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Occasional posts on subjects including field recording, London history and literature, other websites worth looking at, articles in the press, and news of sound-related events.

13 December 2009

Out and about

SATURDAY JUST GONE found plenty of people in the city centre making music. Oxford Street was of course a human log-jam, but the sounds of a steel band had me quickening my pace to find their origin. In a pedestrianised side street near the House of Fraser, the Ebony steel band were playing to a large crowd doubtless grateful to jump off the shopping treadmill for a brief while:


Ebony also appear on a recording made at the 2008 Notting Hill Carnival. They’re one of around five steel bands performing from lorries trundling along Ladbroke Grove at the Jouvert parade held early on the first morning of the Carnival. In the early evening, I headed down to Trafalgar Square to see what the Climate Camp people were up to, but they weren’t doing a lot. A few individuals stood quietly around a brazier warming themselves and gazing into its fiery interior. But a few yards to the north a crowd was gathering to hear the London City Mission’s carol service:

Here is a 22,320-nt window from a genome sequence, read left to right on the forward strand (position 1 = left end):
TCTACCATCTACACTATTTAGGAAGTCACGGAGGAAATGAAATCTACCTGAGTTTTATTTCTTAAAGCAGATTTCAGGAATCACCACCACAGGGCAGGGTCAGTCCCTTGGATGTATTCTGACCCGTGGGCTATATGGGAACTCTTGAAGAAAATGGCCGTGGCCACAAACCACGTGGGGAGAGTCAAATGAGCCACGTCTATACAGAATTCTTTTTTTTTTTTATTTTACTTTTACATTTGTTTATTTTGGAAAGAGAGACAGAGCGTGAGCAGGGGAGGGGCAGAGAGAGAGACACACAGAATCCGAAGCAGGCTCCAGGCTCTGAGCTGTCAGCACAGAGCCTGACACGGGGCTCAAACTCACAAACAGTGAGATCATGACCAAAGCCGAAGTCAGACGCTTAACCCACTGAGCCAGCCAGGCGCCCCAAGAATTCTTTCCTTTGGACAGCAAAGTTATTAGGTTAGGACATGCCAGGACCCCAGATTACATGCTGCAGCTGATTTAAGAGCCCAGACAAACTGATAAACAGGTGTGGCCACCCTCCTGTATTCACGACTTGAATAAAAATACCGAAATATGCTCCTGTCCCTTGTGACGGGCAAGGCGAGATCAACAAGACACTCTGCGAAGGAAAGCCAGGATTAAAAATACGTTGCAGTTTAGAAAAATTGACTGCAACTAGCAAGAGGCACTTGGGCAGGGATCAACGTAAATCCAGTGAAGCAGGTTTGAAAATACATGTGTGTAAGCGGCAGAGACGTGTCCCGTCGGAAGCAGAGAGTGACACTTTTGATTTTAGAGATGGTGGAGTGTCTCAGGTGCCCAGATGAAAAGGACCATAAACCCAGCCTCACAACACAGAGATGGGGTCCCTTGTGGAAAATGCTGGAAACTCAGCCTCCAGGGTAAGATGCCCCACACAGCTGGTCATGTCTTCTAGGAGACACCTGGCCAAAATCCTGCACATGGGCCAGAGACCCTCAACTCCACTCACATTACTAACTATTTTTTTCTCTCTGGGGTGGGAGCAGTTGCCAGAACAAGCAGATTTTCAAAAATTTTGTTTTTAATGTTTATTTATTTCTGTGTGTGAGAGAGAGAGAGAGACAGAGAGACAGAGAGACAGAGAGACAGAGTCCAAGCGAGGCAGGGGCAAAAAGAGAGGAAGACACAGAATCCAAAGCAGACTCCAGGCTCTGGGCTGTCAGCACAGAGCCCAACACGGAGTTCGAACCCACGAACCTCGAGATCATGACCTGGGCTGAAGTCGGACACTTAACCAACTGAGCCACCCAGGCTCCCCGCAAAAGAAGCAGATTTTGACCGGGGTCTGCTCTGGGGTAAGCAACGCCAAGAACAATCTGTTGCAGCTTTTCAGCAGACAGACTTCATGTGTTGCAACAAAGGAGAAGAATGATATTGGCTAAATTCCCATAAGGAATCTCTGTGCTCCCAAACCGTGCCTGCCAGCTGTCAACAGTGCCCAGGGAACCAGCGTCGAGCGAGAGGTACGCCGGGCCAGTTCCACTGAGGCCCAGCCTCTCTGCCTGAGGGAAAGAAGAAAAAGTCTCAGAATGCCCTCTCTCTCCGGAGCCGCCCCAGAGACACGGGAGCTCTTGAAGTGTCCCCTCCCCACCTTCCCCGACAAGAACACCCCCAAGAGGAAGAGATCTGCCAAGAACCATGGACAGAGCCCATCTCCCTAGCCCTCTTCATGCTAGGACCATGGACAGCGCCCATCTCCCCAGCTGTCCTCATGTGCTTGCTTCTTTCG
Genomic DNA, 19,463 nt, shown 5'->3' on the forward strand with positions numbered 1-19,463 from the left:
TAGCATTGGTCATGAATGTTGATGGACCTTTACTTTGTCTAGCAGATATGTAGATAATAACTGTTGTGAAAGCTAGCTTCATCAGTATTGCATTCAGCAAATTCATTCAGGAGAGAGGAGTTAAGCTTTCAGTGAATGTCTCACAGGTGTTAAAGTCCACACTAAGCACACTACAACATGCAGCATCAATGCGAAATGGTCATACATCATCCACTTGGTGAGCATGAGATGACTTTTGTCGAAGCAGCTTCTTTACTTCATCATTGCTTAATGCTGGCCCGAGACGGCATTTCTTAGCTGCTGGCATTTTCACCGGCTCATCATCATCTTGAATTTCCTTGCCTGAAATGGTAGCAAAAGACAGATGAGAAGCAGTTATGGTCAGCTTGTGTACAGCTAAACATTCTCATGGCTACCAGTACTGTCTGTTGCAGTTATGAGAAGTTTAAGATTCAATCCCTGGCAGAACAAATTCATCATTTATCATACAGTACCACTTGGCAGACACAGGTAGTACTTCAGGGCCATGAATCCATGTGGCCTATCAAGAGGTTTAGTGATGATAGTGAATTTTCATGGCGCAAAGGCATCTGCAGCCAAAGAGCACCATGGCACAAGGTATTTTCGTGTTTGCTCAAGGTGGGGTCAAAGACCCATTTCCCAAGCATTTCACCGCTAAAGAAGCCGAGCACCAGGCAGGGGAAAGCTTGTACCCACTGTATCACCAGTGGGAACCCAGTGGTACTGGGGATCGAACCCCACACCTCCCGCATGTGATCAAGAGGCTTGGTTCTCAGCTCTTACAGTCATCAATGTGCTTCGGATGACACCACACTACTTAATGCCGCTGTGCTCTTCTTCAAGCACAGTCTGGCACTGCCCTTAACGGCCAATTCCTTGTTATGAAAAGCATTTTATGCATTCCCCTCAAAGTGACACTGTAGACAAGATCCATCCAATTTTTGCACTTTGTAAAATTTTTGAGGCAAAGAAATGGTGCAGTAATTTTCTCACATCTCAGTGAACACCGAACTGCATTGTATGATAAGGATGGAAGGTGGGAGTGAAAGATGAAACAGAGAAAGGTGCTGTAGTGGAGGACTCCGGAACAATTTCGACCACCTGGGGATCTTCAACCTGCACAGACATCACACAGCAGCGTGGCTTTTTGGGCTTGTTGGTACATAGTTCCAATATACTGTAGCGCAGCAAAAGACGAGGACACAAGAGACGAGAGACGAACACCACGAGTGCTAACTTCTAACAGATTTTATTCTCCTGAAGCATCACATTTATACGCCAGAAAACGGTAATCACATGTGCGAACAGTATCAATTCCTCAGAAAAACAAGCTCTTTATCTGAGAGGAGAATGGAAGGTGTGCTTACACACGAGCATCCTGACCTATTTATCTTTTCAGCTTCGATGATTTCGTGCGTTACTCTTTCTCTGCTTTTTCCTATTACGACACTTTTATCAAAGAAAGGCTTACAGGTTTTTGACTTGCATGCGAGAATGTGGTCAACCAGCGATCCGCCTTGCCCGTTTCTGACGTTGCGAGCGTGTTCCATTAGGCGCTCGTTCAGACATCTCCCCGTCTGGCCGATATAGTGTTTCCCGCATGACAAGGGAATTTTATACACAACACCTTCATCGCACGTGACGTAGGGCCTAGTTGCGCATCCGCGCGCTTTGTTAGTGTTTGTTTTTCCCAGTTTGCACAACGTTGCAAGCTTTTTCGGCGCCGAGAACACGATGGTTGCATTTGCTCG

There was less luck in other places. The Winter Wonderland funfair in Hyde Park, while looking far superior to most other fairs, didn’t offer many surprises. Yes, there was a man in the Bavarian village enclave dressed as a Tyrolean peasant, playing David Hasselhof songs on a synth, but you don’t want to hear that, do you? The ice rink turned to slush any hopes of making recordings with a strong stereo wow factor from skaters hurtling about. Most people made their way around the ice cautiously and without much noise. A Greek kebab house in Green Lanes, visited later at night, somehow produced a recording where the stereo image sounded all wrong, creating a sense of uncomfortable pressure when listened to over headphones.

The subways around Charing Cross station have all kinds of curious shops, including a wonderful-looking one for stage magicians. They also attract beggars and buskers. Something about the style of a woman playing a saxophone held the attention – no tune that I recognised, more an extended improvisation with a lot of abrupt stops to draw breath. She was hesitant when, having stopped playing, a few people offered her coins, and there was no hat or instrument case to collect money. Perhaps she was just looking for somewhere to jam without neighbours banging on the walls, absorbed in her playing and as far from the world as Chekhov’s bishop:

By now he could not utter a word, he could understand nothing, and he imagined he was a simple ordinary man, that he was walking quickly, cheerfully through the fields, banging the ground with his stick, while above him was the open sky bathed in sunshine. Now he was as free as a bird and could go wherever he liked!

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